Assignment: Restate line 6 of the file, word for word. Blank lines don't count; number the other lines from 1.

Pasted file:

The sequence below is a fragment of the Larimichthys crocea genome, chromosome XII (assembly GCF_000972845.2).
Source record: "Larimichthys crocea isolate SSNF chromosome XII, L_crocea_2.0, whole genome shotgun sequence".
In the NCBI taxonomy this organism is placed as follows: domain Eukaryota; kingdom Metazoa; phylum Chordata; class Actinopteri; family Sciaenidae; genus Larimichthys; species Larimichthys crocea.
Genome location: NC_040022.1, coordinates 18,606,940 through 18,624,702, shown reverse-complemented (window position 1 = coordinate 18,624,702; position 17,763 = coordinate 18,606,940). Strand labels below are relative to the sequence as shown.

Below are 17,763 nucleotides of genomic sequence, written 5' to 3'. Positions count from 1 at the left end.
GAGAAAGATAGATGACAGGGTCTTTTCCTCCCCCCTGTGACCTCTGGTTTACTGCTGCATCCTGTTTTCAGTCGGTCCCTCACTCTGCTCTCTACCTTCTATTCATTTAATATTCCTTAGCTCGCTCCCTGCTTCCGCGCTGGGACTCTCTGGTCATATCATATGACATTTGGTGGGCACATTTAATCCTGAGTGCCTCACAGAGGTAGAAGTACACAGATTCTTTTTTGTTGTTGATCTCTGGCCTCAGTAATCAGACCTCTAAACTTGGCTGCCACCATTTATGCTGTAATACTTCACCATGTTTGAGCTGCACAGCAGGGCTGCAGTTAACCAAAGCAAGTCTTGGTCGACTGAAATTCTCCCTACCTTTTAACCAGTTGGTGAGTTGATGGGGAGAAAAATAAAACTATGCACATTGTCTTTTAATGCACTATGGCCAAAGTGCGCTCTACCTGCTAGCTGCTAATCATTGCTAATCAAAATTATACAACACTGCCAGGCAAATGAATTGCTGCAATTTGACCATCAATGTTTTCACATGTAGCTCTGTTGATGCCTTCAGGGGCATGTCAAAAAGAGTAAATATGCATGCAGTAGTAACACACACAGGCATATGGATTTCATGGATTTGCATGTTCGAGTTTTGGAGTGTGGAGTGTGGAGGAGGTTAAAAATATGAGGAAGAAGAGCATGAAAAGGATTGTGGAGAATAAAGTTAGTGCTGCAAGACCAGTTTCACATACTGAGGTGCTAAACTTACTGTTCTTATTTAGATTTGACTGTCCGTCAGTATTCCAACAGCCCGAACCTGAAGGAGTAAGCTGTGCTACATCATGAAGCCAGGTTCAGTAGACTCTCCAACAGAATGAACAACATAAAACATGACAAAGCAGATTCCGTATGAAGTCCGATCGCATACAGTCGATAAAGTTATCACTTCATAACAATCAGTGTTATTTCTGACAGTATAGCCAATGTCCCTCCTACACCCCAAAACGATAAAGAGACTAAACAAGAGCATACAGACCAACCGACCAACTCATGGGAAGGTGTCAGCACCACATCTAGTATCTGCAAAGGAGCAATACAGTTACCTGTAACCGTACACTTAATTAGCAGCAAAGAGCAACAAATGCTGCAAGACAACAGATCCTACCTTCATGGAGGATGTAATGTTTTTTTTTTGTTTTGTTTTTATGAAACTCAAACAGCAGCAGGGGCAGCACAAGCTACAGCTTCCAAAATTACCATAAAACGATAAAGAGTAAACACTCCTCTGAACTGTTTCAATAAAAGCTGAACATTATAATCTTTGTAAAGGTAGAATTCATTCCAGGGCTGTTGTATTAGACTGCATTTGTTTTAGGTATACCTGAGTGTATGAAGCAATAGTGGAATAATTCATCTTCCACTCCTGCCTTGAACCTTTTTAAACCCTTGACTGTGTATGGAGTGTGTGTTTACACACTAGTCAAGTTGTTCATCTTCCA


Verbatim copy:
GAGAAAGATAGATGACAGGGTCTTTTCCTCCCCCCTGTGACCTCTGGTTTACTGCTGCATCCTGTTTTCAGTCGGTCCCTCACTCTGCTCTCTACCTTCTATTCATTTAATATTCCTTAGCTCGCTCCCTGCTTCCGCGCTGGGACTCTCTGGTCATATCATATGACATTTGGTGGGCACATTTAATCCTGAGTGCCTCACAGAGGTAGAAGTACACAGATTCTTTTTTGTTGTTGATCTCTGGCCTCAGTAATCAGACCTCTAAACTTGGCTGCCACCATTTATGCTGTAATACTTCACCATGTTTGAGCTGCACAGCAGGGCTGCAGTTAACCAAAGCAAGTCTTGGTCGACTGAAATTCTCCCTACCTTTTAACCAGTTGGTGAGTTGATGGGGAGAAAAATAAAACTATGCACATTGTCTTTTAATGCACTATGGCCAAAGTGCGCTCTACCTGCTAGCTGCTAATCATTGCTAATCAAAATTATACAACACTGCCAGGCAAATGAATTGCTGCAATTTGACCATCAATGTTTTCACATGTAGCTCTGTTGATGCCTTCAGGGGCATGTCAAAAAGAGTAAATATGCATGCAGTAGTAACACACACAGGCATATGGATTTCATGGATTTGCATGTTCGAGTTTTGGAGTGTGGAGTGTGGAGGAGGTTAAAAATATGAGGAAGAAGAGCATGAAAAGGATTGTGGAGAATAAAGTTAGTGCTGCAAGACCAGTTTCACATACTGAGGTGCTAAACTTACTGTTCTTATTTAGATTTGACTGTCCGTCAGTATTCCAACAGCCCGAACCTGAAGGAGTAAGCTGTGCTACATCATGAAGCCAGGTTCAGTAGACTCTCCAACAGAATGAACAACATAAAACATGACAAAGCAGATTCCGTATGAAGTCCGATCGCATACAGTCGATAAAGTTATCACTTCATAACAATCAGTGTTATTTCTGACAGTATAGCCAATGTCCCTCCTACACCCCAAAACGATAAAGAGACTAAACAAGAGCATACAGACCAACCGACCAACTCATGGGAAGGTGTCAGCACCACATCTAGTATCTGCAAAGGAGCAATACAGTTACCTGTAACCGTACACTTAATTAGCAGCAAAGAGCAACAAATGCTGCAAGACAACAGATCCTACCTTCATGGAGGATGTAATGTTTTTTTTTTGTTTTGTTTTTATGAAACTCAAACAGCAGCAGGGGCAGCACAAGCTACAGCTTCCAAAATTACCATAAAACGATAAAGAGTAAACACTCCTCTGAACTGTTTCAATAAAAGCTGAACATTATAATCTTTGTAAAGGTAGAATTCATTCCAGGGCTGTTGTATTAGACTGCATTTGTTTTAGGTATACCTGAGTGTATGAAGCAATAGTGGAATAATTCATCTTCCACTCCTGCCTTGAACCTTTTTAAACCCTTGACTGTGTATGGAGTGTGTGTTTACACACTAGTCAAGTTGTTCATCTTCCA